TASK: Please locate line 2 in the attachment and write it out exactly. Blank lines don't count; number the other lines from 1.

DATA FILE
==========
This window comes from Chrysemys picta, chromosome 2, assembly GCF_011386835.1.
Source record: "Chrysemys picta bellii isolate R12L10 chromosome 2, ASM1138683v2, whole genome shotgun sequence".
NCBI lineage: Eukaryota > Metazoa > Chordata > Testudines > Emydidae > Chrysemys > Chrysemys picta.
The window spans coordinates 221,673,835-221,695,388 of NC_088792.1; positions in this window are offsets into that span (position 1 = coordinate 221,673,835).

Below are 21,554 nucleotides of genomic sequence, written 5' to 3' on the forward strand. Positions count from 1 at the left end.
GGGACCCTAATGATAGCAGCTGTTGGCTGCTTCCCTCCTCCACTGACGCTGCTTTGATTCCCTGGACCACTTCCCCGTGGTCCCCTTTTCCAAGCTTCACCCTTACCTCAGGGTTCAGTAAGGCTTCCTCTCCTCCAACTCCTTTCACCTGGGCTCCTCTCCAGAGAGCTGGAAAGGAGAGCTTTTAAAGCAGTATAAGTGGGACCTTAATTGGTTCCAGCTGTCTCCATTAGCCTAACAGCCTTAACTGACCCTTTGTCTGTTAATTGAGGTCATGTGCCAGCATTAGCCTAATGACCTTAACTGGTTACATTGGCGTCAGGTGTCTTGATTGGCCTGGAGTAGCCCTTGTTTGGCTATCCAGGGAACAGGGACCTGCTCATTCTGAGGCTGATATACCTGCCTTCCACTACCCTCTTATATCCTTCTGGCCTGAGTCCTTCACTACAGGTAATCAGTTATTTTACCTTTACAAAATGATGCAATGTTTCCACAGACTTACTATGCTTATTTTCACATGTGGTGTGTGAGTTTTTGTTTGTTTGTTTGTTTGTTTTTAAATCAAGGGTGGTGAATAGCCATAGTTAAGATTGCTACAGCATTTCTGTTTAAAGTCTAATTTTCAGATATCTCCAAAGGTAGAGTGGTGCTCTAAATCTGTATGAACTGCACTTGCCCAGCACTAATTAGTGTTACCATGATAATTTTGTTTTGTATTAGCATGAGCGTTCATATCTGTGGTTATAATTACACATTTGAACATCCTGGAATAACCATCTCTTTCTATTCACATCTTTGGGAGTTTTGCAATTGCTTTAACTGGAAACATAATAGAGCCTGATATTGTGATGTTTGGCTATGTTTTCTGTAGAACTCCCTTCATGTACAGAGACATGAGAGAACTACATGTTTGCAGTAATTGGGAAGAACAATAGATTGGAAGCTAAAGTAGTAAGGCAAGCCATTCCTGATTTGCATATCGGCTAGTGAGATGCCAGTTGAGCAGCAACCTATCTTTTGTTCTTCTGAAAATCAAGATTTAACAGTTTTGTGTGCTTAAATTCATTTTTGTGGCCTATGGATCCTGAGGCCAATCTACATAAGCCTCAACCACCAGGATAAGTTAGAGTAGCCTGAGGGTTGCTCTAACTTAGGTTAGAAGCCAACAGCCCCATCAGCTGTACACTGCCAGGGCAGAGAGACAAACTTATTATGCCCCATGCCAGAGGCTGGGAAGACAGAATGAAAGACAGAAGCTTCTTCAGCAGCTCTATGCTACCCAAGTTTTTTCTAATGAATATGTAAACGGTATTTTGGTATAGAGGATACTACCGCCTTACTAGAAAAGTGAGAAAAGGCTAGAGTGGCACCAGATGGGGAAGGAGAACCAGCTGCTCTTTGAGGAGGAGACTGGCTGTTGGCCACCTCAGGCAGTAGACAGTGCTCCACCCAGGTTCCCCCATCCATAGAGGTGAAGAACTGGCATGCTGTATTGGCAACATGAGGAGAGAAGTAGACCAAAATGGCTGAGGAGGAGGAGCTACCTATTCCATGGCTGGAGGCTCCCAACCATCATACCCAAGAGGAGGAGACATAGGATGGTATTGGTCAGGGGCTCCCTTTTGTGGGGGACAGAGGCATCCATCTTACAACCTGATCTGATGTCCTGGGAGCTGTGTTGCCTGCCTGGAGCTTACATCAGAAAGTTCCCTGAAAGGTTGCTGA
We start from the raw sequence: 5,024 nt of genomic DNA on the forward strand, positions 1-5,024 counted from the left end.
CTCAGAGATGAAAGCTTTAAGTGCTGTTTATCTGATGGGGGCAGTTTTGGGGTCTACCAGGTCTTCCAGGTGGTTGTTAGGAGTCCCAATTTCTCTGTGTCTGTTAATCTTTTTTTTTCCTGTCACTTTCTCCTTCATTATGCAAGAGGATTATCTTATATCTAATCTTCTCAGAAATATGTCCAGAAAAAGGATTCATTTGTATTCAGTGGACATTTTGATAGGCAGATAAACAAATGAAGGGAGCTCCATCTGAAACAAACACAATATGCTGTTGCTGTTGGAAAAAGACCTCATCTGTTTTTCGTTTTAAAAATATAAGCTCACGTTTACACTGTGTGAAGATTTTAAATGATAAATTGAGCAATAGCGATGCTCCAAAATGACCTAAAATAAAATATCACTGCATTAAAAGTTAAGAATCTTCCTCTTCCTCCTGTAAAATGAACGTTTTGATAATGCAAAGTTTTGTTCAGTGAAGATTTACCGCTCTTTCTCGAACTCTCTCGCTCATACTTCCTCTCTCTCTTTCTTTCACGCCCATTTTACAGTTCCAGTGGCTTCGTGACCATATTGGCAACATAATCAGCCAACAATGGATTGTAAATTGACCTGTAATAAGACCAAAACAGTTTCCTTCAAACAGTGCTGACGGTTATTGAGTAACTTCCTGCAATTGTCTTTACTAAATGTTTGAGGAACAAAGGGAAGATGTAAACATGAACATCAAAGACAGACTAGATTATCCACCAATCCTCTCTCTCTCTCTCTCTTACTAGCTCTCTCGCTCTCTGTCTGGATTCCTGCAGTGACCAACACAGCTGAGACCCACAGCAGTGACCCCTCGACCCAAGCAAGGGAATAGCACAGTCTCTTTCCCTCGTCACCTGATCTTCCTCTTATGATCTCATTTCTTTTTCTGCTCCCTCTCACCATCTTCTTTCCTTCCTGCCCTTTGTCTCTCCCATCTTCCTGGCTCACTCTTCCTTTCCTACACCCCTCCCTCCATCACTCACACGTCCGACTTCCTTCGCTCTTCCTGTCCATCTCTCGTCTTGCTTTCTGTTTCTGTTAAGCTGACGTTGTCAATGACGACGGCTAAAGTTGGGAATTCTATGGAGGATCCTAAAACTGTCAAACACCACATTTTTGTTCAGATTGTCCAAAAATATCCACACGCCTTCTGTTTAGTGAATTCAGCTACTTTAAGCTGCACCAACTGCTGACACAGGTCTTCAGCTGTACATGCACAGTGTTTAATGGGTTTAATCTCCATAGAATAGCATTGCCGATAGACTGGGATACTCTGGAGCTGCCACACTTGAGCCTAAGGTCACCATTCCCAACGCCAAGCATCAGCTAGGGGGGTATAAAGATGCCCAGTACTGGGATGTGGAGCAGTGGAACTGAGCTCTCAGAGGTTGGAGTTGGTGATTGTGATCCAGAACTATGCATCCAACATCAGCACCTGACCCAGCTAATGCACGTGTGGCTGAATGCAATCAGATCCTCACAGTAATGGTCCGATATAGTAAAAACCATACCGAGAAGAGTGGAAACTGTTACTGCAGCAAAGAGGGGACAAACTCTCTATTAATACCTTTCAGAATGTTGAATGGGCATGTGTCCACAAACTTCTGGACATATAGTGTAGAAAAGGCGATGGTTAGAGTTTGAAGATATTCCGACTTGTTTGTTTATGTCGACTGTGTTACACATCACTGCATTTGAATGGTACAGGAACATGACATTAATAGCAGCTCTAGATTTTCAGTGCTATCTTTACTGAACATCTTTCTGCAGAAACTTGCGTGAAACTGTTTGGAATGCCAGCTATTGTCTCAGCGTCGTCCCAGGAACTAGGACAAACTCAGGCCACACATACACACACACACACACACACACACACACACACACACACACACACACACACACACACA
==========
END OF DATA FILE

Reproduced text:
Source record: "Chrysemys picta bellii isolate R12L10 chromosome 2, ASM1138683v2, whole genome shotgun sequence".